Now that the 1970s Supreme Court precedent of Roe v. Wade is overturned, abortion could be banned in dozens of states in the coming months.
The ruling gives states the option to enact their own laws regarding abortions.
While it’s likely that Republican-held states will move forward with enacting abortion bans, Congress still has the option — both to enact a nationwide abortion ban or to make abortion legal nationally.
House Speaker Nancy Pelosi claimed on Friday a Republican-led Congress would attempt to enforce a nationwide abortion ban.
“Reproductive freedom is on the ballot this November,” Pelosi said. "We cannot allow them to take charge so that they can institute their goal which is to criminalize reproductive freedom.”
If Democrats in Congress try and pass a law to codify the right to abortion into federal law, that would start an entirely new legal fight.
However, it's doubtful Democrats have the necessary votes to do that right now. The Senate is split 50-50. Several moderate Democrats have expressed opposition to lifting the Senate’s filibuster that would require 60 votes.
One of those expressing opposition to a filibuster is Sen. Joe Manchin, a West Virginia Democrat. He hopes that enough Republicans would be in favor of codifying abortion rights nationwide.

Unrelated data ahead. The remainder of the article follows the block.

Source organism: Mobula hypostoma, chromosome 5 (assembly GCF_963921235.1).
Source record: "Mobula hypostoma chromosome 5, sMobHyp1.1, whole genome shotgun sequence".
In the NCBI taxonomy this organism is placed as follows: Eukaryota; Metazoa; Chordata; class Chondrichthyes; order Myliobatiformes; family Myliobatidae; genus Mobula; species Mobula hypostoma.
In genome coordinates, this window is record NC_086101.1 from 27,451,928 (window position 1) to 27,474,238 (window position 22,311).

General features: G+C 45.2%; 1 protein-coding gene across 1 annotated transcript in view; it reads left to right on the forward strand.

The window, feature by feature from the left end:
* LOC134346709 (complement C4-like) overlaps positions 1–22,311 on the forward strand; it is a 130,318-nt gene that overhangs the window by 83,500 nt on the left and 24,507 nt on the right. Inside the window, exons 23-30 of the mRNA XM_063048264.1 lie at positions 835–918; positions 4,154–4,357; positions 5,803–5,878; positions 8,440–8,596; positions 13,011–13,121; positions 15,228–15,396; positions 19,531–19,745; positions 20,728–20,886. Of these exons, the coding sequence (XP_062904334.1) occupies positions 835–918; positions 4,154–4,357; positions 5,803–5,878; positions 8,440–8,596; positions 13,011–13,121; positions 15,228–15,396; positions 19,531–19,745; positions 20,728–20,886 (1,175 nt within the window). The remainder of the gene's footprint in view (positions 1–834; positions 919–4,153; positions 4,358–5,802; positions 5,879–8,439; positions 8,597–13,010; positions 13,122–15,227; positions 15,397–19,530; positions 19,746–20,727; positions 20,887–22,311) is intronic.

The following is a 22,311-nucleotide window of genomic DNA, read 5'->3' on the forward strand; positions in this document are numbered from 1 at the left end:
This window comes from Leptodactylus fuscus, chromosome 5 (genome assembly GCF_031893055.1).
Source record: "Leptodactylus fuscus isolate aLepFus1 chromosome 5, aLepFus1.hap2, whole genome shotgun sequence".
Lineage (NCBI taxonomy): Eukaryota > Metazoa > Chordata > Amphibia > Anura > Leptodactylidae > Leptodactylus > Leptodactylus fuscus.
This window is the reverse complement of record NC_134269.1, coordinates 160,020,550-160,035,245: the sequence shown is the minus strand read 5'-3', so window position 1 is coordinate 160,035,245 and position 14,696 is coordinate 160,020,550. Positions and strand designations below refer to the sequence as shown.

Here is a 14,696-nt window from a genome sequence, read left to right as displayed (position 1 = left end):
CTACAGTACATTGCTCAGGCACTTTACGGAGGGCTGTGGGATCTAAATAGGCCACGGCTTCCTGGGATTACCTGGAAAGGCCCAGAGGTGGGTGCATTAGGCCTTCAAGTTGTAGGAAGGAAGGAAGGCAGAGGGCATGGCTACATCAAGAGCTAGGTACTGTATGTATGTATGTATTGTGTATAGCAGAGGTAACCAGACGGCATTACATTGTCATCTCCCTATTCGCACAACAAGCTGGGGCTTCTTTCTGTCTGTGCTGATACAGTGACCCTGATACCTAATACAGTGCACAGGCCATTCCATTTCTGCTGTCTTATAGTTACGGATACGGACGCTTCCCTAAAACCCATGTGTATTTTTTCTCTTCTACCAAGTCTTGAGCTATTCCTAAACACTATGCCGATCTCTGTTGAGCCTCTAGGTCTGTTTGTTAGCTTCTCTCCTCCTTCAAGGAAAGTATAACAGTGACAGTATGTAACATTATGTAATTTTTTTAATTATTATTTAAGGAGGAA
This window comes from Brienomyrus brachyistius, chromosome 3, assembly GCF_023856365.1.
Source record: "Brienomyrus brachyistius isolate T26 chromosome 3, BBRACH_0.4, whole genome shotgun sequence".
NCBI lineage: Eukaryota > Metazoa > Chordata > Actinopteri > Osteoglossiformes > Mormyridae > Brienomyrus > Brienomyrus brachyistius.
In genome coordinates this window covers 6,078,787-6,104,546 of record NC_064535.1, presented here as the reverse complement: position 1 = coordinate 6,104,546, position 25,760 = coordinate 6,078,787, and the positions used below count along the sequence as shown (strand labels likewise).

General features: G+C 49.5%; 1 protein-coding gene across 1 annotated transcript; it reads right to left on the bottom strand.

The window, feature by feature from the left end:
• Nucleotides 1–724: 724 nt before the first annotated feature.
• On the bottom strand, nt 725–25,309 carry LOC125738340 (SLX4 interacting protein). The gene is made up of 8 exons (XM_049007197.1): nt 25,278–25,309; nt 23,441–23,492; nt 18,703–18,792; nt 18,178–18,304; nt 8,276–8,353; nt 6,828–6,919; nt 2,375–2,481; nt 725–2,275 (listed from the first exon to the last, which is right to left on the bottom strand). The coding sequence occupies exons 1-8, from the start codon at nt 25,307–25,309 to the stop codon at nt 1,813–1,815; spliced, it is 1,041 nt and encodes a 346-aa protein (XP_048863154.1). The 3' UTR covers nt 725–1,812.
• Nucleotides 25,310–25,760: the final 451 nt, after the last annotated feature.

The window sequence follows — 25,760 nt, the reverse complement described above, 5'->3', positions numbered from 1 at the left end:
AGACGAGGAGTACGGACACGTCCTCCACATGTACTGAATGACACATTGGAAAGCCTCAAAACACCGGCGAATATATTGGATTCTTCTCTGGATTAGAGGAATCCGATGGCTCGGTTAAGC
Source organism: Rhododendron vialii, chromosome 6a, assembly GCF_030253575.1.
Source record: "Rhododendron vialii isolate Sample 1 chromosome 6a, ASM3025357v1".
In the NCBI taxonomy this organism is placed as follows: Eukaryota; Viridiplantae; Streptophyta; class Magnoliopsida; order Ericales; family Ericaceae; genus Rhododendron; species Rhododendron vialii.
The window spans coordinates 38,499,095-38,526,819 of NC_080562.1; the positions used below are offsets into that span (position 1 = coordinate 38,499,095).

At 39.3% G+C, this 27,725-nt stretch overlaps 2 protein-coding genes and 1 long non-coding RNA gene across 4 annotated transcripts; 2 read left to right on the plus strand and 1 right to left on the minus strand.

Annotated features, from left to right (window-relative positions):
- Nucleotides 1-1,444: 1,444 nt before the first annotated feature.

“I support legislation that would codify the rights Roe v. Wade previously protected,” he said. “I am hopeful Democrats and Republicans will come together to put forward a piece of legislation that would do just that.”
So far, few Republicans have expressed an openness to such a measure.
Meanwhile, President Joe Biden has already indicated he might try to do something alone when the actual opinion comes down.
The president has directed his Gender Policy Council and the White House Counsel's Office "to prepare options for an Administration response."
New legal fights will emerge and those will likely involve the White House.
Reporting from Joe St. George contributed to this story.